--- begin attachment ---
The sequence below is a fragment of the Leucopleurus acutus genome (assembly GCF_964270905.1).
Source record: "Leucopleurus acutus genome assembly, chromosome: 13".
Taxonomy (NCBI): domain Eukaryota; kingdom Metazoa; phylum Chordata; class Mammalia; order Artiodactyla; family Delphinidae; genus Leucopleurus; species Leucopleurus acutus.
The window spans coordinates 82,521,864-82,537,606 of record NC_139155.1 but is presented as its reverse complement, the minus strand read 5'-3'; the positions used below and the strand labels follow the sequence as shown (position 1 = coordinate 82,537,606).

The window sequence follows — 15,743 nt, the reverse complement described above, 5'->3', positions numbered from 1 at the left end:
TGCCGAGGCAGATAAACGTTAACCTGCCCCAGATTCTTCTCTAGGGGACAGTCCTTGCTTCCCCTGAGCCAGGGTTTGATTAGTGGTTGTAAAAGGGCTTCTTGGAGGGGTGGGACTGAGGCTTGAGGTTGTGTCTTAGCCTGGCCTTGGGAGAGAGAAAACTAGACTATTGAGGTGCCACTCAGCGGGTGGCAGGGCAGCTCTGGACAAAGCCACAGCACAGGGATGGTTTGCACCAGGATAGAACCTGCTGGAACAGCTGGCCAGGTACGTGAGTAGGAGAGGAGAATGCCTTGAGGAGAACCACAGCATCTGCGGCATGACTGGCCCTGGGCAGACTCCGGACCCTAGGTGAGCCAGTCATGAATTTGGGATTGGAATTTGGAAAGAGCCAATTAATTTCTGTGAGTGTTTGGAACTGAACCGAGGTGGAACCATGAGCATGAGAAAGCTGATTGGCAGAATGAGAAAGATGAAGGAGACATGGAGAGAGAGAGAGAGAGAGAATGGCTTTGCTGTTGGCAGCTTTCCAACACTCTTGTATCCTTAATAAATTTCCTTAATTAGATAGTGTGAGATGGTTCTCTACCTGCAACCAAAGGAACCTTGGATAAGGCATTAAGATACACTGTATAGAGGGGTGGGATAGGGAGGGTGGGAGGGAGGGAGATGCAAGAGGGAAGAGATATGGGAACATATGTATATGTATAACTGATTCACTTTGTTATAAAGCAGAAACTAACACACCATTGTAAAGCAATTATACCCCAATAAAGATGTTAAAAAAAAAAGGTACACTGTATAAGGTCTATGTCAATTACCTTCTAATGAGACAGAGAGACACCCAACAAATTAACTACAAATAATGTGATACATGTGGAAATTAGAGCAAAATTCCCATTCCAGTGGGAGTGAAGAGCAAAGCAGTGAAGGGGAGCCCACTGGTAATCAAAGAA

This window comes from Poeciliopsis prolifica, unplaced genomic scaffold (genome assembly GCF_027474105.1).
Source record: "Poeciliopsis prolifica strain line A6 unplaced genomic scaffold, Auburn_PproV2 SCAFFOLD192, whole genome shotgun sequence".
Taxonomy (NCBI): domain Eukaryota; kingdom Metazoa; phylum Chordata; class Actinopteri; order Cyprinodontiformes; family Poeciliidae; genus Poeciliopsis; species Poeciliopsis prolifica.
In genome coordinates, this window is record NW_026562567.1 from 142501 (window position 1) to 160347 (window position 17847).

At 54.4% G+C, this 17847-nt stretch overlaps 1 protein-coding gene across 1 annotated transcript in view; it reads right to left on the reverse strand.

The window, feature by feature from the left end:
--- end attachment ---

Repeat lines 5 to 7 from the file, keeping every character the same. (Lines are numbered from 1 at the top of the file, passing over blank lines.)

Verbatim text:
The window sequence follows — 15,743 nt, the reverse complement described above, 5'->3', positions numbered from 1 at the left end:
TGCCGAGGCAGATAAACGTTAACCTGCCCCAGATTCTTCTCTAGGGGACAGTCCTTGCTTCCCCTGAGCCAGGGTTTGATTAGTGGTTGTAAAAGGGCTTCTTGGAGGGGTGGGACTGAGGCTTGAGGTTGTGTCTTAGCCTGGCCTTGGGAGAGAGAAAACTAGACTATTGAGGTGCCACTCAGCGGGTGGCAGGGCAGCTCTGGACAAAGCCACAGCACAGGGATGGTTTGCACCAGGATAGAACCTGCTGGAACAGCTGGCCAGGTACGTGAGTAGGAGAGGAGAATGCCTTGAGGAGAACCACAGCATCTGCGGCATGACTGGCCCTGGGCAGACTCCGGACCCTAGGTGAGCCAGTCATGAATTTGGGATTGGAATTTGGAAAGAGCCAATTAATTTCTGTGAGTGTTTGGAACTGAACCGAGGTGGAACCATGAGCATGAGAAAGCTGATTGGCAGAATGAGAAAGATGAAGGAGACATGGAGAGAGAGAGAGAGAGAGAATGGCTTTGCTGTTGGCAGCTTTCCAACACTCTTGTATCCTTAATAAATTTCCTTAATTAGATAGTGTGAGATGGTTCTCTACCTGCAACCAAAGGAACCTTGGATAAGGCATTAAGATACACTGTATAGAGGGGTGGGATAGGGAGGGTGGGAGGGAGGGAGATGCAAGAGGGAAGAGATATGGGAACATATGTATATGTATAACTGATTCACTTTGTTATAAAGCAGAAACTAACACACCATTGTAAAGCAATTATACCCCAATAAAGATGTTAAAAAAAAAAGGTACACTGTATAAGGTCTATGTCAATTACCTTCTAATGAGACAGAGAGACACCCAACAAATTAACTACAAATAATGTGATACATGTGGAAATTAGAGCAAAATTCCCATTCCAGTGGGAGTGAAGAGCAAAGCAGTGAAGGGGAGCCCACTGGTAATCAAAGAA

This window comes from Poeciliopsis prolifica, unplaced genomic scaffold (genome assembly GCF_027474105.1).